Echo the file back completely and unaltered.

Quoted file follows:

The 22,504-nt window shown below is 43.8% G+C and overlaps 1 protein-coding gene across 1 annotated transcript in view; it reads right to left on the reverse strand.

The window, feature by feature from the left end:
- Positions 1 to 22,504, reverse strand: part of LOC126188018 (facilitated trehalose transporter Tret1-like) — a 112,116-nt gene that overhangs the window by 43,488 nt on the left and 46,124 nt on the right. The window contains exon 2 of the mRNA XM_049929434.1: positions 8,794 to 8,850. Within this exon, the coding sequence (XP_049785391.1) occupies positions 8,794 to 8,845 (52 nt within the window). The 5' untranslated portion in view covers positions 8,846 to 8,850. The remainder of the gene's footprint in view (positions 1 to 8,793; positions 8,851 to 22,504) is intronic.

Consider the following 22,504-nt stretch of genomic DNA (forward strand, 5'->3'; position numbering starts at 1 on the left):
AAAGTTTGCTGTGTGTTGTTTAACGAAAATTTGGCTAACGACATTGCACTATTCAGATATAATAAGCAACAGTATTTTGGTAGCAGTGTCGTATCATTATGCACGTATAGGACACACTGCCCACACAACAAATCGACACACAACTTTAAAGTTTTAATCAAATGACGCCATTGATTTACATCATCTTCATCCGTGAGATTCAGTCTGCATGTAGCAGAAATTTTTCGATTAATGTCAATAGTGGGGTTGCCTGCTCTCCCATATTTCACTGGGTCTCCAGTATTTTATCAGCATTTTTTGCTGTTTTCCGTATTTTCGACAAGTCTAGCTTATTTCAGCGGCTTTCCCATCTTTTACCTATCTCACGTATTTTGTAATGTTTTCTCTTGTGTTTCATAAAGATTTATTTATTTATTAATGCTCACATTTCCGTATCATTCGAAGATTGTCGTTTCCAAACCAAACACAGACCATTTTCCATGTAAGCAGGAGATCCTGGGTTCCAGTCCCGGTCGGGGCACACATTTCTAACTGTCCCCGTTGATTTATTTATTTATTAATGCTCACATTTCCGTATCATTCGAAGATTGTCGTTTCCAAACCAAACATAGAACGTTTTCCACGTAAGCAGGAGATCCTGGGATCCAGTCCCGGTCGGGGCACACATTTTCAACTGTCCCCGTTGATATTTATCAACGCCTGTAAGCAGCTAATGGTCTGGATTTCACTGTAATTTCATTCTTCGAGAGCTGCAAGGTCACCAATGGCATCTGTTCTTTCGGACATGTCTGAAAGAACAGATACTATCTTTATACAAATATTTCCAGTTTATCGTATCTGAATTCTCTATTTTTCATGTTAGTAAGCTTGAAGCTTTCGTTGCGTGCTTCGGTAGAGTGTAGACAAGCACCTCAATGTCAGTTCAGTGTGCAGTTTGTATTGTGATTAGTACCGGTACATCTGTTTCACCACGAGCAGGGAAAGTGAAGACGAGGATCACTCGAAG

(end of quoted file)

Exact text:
The 22,504-nt window shown below is 43.8% G+C and overlaps 1 protein-coding gene across 1 annotated transcript in view; it reads right to left on the reverse strand.

The window, feature by feature from the left end:
- Positions 1 to 22,504, reverse strand: part of LOC126188018 (facilitated trehalose transporter Tret1-like) — a 112,116-nt gene that overhangs the window by 43,488 nt on the left and 46,124 nt on the right. The window contains exon 2 of the mRNA XM_049929434.1: positions 8,794 to 8,850. Within this exon, the coding sequence (XP_049785391.1) occupies positions 8,794 to 8,845 (52 nt within the window). The 5' untranslated portion in view covers positions 8,846 to 8,850. The remainder of the gene's footprint in view (positions 1 to 8,793; positions 8,851 to 22,504) is intronic.

Consider the following 22,504-nt stretch of genomic DNA (forward strand, 5'->3'; position numbering starts at 1 on the left):
AAAGTTTGCTGTGTGTTGTTTAACGAAAATTTGGCTAACGACATTGCACTATTCAGATATAATAAGCAACAGTATTTTGGTAGCAGTGTCGTATCATTATGCACGTATAGGACACACTGCCCACACAACAAATCGACACACAACTTTAAAGTTTTAATCAAATGACGCCATTGATTTACATCATCTTCATCCGTGAGATTCAGTCTGCATGTAGCAGAAATTTTTCGATTAATGTCAATAGTGGGGTTGCCTGCTCTCCCATATTTCACTGGGTCTCCAGTATTTTATCAGCATTTTTTGCTGTTTTCCGTATTTTCGACAAGTCTAGCTTATTTCAGCGGCTTTCCCATCTTTTACCTATCTCACGTATTTTGTAATGTTTTCTCTTGTGTTTCATAAAGATTTATTTATTTATTAATGCTCACATTTCCGTATCATTCGAAGATTGTCGTTTCCAAACCAAACACAGACCATTTTCCATGTAAGCAGGAGATCCTGGGTTCCAGTCCCGGTCGGGGCACACATTTCTAACTGTCCCCGTTGATTTATTTATTTATTAATGCTCACATTTCCGTATCATTCGAAGATTGTCGTTTCCAAACCAAACATAGAACGTTTTCCACGTAAGCAGGAGATCCTGGGATCCAGTCCCGGTCGGGGCACACATTTTCAACTGTCCCCGTTGATATTTATCAACGCCTGTAAGCAGCTAATGGTCTGGATTTCACTGTAATTTCATTCTTCGAGAGCTGCAAGGTCACCAATGGCATCTGTTCTTTCGGACATGTCTGAAAGAACAGATACTATCTTTATACAAATATTTCCAGTTTATCGTATCTGAATTCTCTATTTTTCATGTTAGTAAGCTTGAAGCTTTCGTTGCGTGCTTCGGTAGAGTGTAGACAAGCACCTCAATGTCAGTTCAGTGTGCAGTTTGTATTGTGATTAGTACCGGTACATCTGTTTCACCACGAGCAGGGAAAGTGAAGACGAGGATCACTCGAAG